In 2010, when then Mayor Mike Bloomberg put out the call to universities to propose a model for a new tech grad school to be constructed in New York City, Cornell University envisioned a grad school with first-class research, but one where real world application was a priority. And it turned out the the Technion – Israel Institute of Technology, the school at the academic epicenter of the “Startup Nation”, shared the same vision. The partnership is now history.
This month, a group of Connective Media, Health Tech, MEng and MBA students are visiting Israel to tour the country’s high-tech and cultural hubs for what has become an annual tour. During the hands-on trip, students collaborate in the lab with their Technion peers and with companies they have worked with in the previous semester as “consultants” from afar.
In a recent campus visit, Ido Aharoni, the Consul General of Israel in New York gave the students a preview of what to expect, outlining four elements of Israeli culture he believes encourages the commercialization of deep technology in Israel.
“After all, 85% of startups fail,” reminded Aharoni. “The nickname ‘Startup Nation’ doesn’t tell the history of the brand.”
“Israel was founded on a dream. But everyone had a different dream. For the kibbutzim it was socialism—for the ultra-orthodox it was to recreate the European shtetl.”
Aharoni suggested the diversity of ethnicity and language in Israel is partly responsible for the country’s entrepreneurial spirit. “Israel is a melting pot. There are 120 ethnicities and 80 languages that are regularly spoken. This creates friction and tension,” he says. “And, believe it or not without tension, there is no creativity.”
Triumph Over Adversity
Another element of Israeli culture that has helped the “Startup Nation” grow is their tendency to be argumentative, Aharoni asserted. “It may be unpleasant to have conversation with us sometimes, but that DNA is why we have, per capita, more startup companies and patents, more scientific papers, and are investing in more R&D than anywhere in world,” he said.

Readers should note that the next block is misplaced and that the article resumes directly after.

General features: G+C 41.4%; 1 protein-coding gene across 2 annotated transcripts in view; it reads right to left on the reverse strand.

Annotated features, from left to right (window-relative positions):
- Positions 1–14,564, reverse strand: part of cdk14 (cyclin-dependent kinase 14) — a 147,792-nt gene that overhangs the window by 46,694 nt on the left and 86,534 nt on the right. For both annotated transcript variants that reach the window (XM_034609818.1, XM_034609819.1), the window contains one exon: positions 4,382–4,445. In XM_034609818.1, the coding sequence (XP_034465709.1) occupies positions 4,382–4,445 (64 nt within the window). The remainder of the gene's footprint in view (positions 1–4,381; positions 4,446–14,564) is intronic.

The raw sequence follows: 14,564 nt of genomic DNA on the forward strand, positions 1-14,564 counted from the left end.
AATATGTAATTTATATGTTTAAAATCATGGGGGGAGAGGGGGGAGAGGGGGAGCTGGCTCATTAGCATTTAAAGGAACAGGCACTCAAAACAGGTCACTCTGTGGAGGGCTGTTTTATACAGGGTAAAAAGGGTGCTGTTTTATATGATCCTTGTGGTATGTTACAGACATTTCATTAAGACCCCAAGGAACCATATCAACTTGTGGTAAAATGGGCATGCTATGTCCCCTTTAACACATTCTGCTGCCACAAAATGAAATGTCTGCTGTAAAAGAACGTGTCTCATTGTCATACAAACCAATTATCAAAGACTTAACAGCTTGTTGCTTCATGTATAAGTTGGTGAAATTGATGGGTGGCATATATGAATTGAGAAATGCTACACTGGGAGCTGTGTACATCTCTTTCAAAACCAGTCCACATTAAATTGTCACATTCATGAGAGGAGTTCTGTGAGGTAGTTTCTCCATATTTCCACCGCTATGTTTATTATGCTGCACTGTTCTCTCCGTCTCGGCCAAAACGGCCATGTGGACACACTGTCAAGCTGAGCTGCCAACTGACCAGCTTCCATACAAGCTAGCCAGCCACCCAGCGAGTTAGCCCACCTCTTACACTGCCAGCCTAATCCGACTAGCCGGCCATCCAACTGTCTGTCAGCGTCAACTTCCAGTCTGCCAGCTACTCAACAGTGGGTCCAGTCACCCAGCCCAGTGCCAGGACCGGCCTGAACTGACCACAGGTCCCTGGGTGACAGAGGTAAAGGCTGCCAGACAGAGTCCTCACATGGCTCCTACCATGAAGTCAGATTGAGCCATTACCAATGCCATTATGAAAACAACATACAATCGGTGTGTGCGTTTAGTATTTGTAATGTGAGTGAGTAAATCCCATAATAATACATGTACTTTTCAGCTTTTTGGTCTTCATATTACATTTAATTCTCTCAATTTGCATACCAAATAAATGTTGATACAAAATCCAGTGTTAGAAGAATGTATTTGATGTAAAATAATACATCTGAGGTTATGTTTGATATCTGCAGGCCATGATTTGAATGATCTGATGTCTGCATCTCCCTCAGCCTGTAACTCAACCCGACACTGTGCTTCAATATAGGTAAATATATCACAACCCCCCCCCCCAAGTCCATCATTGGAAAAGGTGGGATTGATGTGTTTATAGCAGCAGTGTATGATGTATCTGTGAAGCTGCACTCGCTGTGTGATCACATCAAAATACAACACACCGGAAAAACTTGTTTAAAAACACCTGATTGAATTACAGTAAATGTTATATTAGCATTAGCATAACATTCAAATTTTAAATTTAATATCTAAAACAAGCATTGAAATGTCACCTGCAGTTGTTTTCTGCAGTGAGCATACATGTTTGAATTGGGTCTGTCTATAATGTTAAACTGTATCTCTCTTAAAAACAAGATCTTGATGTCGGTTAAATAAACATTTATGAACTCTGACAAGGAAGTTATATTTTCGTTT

It is this embrace of conflict and the ability to not only transcend adversity, but triumph over it that the students should look out for. He noted that in Israel 70% of the land is arid desert. Drought used to mean natural disaster, but today the country is a world leader in water management recycling and desalinization.
Access to energy sources has long been a challenge for Israelis, but they are now at the forefront of innovation in alternative energy, Aharoni explained, pointing to Phinergy, a company that has developed a car fueled by air and water. A startup anchored in deep tech, Phinergy has many Technion grads on its team.
Permission to Challenge
In Israel every citizen serves time in the military. MBA student and army veteran Ian Folau asked Aharoni how conscription affects industry. “My understanding is that—in contrast to the American military—the hierarchy is more flat. Is that reflected in the workplace as well?” Falou asked.
“In the military there is a loose structure but a tight social network. It is one big family. There is a ‘can do’ attitude. Whether you are a Colonel or Major—the team goes with whomever is best equipped to solve the problem. And Israeli high tech takes this same approach.”
“The permission to challenge authority—is something that is very Jewish. Think of the Biblical story of God asking Abraham to kill his son Isaac,” he said, referencing the story about going against divine command.
“We always give permission to ask questions. When I was growing up, after a lesson in school we were taught to ask our teachers, ‘So what?,’” said Aharoni. “In Israel good teachers encourage that spirit.”
No Limits to Creativity
“Israeli creativity goes well beyond scientific innovation,” said Aharoni, telling the story of an Israeli theater group comprised of a cast of 15 deaf and blind men and women. In one of their performances, the ensemble, Nalagaat, prepare and cook a meal together.
“I watched them perform making, and then consuming, a meal once. They broke bread on stage, gracefully passing food and drink without spilling a drop,” says Aharoni. “They interacted on cue.”
“How did they do this? They have their own language, a language of touching each other,” Aharoni explained.
“Why am I telling this story? This group of people with disabilities refused to accept their limitations. This is the story of the habitual refusal of Israelis to accept limitations.”